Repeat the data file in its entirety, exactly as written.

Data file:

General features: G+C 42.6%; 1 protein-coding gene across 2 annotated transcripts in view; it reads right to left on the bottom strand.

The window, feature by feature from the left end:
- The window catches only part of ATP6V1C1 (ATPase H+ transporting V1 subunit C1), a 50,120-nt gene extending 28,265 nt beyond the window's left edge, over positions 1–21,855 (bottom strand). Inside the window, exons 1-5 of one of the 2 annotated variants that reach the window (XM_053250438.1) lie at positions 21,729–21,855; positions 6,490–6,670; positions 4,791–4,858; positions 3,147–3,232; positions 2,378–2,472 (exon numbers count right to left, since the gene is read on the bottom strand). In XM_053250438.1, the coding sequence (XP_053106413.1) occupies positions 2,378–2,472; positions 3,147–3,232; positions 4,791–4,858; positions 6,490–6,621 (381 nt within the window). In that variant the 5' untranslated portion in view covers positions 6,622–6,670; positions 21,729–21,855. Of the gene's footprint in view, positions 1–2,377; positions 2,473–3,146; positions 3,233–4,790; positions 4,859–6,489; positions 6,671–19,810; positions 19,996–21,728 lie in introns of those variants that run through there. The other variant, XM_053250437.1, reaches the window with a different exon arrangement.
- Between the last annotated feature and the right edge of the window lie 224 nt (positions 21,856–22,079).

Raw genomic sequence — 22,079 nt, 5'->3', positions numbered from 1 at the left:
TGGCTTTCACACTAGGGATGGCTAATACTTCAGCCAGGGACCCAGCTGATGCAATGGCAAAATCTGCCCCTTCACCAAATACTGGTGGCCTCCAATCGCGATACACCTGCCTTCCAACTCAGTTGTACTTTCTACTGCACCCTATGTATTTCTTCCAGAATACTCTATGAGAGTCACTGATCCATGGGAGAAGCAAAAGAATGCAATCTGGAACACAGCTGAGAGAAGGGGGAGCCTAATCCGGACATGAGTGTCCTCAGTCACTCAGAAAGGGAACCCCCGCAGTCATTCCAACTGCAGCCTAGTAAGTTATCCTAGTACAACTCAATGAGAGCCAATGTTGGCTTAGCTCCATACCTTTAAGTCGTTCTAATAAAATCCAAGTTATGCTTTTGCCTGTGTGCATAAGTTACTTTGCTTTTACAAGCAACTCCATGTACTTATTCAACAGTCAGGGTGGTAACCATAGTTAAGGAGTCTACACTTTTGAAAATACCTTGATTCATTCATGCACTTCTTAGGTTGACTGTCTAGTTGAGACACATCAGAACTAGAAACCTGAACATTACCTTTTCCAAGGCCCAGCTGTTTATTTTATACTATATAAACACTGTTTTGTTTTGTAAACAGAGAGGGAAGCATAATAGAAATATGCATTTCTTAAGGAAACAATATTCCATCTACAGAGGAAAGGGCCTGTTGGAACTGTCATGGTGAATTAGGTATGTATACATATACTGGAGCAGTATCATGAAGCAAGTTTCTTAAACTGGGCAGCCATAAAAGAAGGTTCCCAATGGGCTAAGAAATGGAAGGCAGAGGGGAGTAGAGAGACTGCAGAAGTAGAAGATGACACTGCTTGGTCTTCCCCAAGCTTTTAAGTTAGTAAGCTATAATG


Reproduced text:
General features: G+C 42.6%; 1 protein-coding gene across 2 annotated transcripts in view; it reads right to left on the bottom strand.

The window, feature by feature from the left end:
- The window catches only part of ATP6V1C1 (ATPase H+ transporting V1 subunit C1), a 50,120-nt gene extending 28,265 nt beyond the window's left edge, over positions 1–21,855 (bottom strand). Inside the window, exons 1-5 of one of the 2 annotated variants that reach the window (XM_053250438.1) lie at positions 21,729–21,855; positions 6,490–6,670; positions 4,791–4,858; positions 3,147–3,232; positions 2,378–2,472 (exon numbers count right to left, since the gene is read on the bottom strand). In XM_053250438.1, the coding sequence (XP_053106413.1) occupies positions 2,378–2,472; positions 3,147–3,232; positions 4,791–4,858; positions 6,490–6,621 (381 nt within the window). In that variant the 5' untranslated portion in view covers positions 6,622–6,670; positions 21,729–21,855. Of the gene's footprint in view, positions 1–2,377; positions 2,473–3,146; positions 3,233–4,790; positions 4,859–6,489; positions 6,671–19,810; positions 19,996–21,728 lie in introns of those variants that run through there. The other variant, XM_053250437.1, reaches the window with a different exon arrangement.
- Between the last annotated feature and the right edge of the window lie 224 nt (positions 21,856–22,079).

Raw genomic sequence — 22,079 nt, 5'->3', positions numbered from 1 at the left:
TGGCTTTCACACTAGGGATGGCTAATACTTCAGCCAGGGACCCAGCTGATGCAATGGCAAAATCTGCCCCTTCACCAAATACTGGTGGCCTCCAATCGCGATACACCTGCCTTCCAACTCAGTTGTACTTTCTACTGCACCCTATGTATTTCTTCCAGAATACTCTATGAGAGTCACTGATCCATGGGAGAAGCAAAAGAATGCAATCTGGAACACAGCTGAGAGAAGGGGGAGCCTAATCCGGACATGAGTGTCCTCAGTCACTCAGAAAGGGAACCCCCGCAGTCATTCCAACTGCAGCCTAGTAAGTTATCCTAGTACAACTCAATGAGAGCCAATGTTGGCTTAGCTCCATACCTTTAAGTCGTTCTAATAAAATCCAAGTTATGCTTTTGCCTGTGTGCATAAGTTACTTTGCTTTTACAAGCAACTCCATGTACTTATTCAACAGTCAGGGTGGTAACCATAGTTAAGGAGTCTACACTTTTGAAAATACCTTGATTCATTCATGCACTTCTTAGGTTGACTGTCTAGTTGAGACACATCAGAACTAGAAACCTGAACATTACCTTTTCCAAGGCCCAGCTGTTTATTTTATACTATATAAACACTGTTTTGTTTTGTAAACAGAGAGGGAAGCATAATAGAAATATGCATTTCTTAAGGAAACAATATTCCATCTACAGAGGAAAGGGCCTGTTGGAACTGTCATGGTGAATTAGGTATGTATACATATACTGGAGCAGTATCATGAAGCAAGTTTCTTAAACTGGGCAGCCATAAAAGAAGGTTCCCAATGGGCTAAGAAATGGAAGGCAGAGGGGAGTAGAGAGACTGCAGAAGTAGAAGATGACACTGCTTGGTCTTCCCCAAGCTTTTAAGTTAGTAAGCTATAATG